However, in 1992 in the High Court in Durban in the case of Clarke v Hurst the wife of a patient who was in a permanent vegetative state sought an order authorizing her to withhold the intravenous feeding from her husband so that he could starve to death. The Court found that while the patient was legally still alive, there was no possibility that the patient would emerge from his vegetative condition (the court not being in the business of miracles) and that his brain had “permanently lost the capacity to induce a physical and mental existence at a level which qualifies as human life”. This meant that “judged by society’s legal convictions, the feeding of the patient does not serve the purpose of supporting human life as it is commonly known”.
So. the person was legally alive, said the court, but he lacked the capacity for human life and could therefore be allowed to starve to death. As Prof Jonathan Burchell commented in his Criminal law textbook, “there is a certain ambivalence” in this judgement.
The distinction between ceasing treatment or withholding food from a patient that is never going to recover and is suffering on the one hand, and administering a high dose of some pain killer that would contribute to the death of the patient on the other is not easy to make. Surely doctors have an ethical duty to relieve the pain of patients?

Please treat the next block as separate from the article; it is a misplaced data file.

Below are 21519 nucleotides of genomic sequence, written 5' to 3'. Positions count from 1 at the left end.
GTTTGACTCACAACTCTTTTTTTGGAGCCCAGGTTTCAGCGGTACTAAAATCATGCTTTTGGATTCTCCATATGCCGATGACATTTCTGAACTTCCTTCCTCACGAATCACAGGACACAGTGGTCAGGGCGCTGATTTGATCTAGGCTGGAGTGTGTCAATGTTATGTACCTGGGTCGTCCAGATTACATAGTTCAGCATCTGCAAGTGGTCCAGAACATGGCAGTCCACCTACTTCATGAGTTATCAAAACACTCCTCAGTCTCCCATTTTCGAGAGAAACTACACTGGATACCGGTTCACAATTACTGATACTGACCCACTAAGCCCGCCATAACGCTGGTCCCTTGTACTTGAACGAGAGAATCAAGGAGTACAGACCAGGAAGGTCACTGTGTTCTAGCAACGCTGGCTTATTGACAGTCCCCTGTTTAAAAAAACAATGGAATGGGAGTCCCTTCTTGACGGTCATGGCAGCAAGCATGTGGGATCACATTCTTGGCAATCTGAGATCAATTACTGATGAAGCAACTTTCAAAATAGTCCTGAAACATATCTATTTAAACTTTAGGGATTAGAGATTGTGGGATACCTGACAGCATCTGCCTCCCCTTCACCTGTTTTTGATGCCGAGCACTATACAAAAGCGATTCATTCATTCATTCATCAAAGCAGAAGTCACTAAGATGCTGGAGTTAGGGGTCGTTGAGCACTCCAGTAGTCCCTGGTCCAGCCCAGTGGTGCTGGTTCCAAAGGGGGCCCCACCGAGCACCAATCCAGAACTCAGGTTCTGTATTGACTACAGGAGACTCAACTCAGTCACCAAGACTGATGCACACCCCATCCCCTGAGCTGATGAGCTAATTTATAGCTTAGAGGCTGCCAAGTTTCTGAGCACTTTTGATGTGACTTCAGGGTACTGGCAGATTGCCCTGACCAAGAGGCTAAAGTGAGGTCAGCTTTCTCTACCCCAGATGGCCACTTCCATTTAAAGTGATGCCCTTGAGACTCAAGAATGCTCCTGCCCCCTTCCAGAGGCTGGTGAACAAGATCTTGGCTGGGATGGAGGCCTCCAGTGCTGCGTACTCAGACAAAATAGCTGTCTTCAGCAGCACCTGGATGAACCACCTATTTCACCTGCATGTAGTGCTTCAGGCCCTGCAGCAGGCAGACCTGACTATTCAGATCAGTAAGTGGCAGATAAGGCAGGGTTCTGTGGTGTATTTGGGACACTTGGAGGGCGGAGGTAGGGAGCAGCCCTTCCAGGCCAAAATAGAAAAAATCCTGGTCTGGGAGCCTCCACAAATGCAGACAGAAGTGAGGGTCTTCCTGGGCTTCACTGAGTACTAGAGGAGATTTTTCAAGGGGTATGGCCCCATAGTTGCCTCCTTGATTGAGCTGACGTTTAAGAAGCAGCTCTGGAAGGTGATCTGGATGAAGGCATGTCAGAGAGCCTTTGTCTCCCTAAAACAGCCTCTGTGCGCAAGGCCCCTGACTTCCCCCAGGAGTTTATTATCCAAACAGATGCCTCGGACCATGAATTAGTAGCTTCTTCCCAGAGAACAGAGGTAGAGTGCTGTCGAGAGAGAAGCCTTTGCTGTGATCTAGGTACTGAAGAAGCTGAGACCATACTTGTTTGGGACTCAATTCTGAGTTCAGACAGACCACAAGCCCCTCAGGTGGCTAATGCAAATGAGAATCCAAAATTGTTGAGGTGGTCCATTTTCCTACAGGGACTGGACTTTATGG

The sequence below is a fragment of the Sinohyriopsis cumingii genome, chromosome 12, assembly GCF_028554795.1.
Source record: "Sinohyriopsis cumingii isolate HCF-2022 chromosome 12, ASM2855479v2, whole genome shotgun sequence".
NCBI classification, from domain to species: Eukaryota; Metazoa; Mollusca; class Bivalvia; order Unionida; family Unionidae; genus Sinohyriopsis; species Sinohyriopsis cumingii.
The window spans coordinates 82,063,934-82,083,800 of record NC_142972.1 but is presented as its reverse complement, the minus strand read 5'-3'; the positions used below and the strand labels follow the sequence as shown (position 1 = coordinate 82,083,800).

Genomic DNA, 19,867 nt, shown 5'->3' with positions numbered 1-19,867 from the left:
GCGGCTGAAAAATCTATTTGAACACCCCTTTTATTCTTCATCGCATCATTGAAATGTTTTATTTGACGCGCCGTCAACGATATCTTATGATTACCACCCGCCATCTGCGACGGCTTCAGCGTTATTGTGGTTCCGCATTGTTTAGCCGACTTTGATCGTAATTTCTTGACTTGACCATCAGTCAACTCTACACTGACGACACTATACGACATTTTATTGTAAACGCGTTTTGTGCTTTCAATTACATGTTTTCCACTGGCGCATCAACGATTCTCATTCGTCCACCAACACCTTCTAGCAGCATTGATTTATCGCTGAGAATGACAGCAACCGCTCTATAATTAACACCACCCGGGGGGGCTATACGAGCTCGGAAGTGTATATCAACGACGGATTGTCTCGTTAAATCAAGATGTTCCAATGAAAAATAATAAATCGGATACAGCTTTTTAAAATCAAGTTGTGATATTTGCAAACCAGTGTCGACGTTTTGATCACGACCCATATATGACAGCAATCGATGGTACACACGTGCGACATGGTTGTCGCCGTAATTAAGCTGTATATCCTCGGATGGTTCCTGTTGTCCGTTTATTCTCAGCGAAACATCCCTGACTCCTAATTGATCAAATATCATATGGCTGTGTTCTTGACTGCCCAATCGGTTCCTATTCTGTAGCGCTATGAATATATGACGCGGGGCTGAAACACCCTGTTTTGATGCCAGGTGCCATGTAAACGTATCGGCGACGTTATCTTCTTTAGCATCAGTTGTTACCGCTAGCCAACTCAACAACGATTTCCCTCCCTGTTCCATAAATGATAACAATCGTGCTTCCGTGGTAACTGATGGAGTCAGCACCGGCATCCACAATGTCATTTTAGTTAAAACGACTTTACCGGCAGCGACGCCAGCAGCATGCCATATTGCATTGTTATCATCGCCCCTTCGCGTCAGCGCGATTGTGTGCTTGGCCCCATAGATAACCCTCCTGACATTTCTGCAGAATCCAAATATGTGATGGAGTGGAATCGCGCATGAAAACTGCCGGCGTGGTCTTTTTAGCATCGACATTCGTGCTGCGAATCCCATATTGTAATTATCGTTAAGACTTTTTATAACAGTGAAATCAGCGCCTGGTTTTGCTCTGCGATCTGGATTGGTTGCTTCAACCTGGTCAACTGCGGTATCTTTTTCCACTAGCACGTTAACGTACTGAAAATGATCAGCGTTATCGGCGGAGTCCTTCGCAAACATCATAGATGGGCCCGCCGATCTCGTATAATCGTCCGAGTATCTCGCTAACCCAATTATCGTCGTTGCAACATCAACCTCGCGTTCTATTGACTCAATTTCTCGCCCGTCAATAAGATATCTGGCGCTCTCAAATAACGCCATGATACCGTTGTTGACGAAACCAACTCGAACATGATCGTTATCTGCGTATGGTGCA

But how much morphine can a doctor prescribe before the alleviation of suffering turns into euthanasia? Surely this line is rather difficult to draw and doctors struggle with this every day, often prescribing high doses of a drug to a patient in a vegetative state who is going to die anyway, knowing full well that this will hasten the death of the patient.
The South African Law Reform Commission seem to have realised this problem and proposed that a medical practitioner or, under specified circumstances, a nurse should be allowed to relieve the suffering of a terminally ill patient by prescribing sufficient drugs to control the pain of the patient adequately even though the secondary effect of this conduct may be the shortening of the patient’s life.
However, the Law Reform Commission Paper also seem not to have bitten the bullet on the issuee of whether Parliament should intervene to allow for the direct killing of patients who wish to die a dignified death. It did not propose that such a direct assistance to end the suffering of a terminally ill person should be made legal. In summary, it made the following proposals: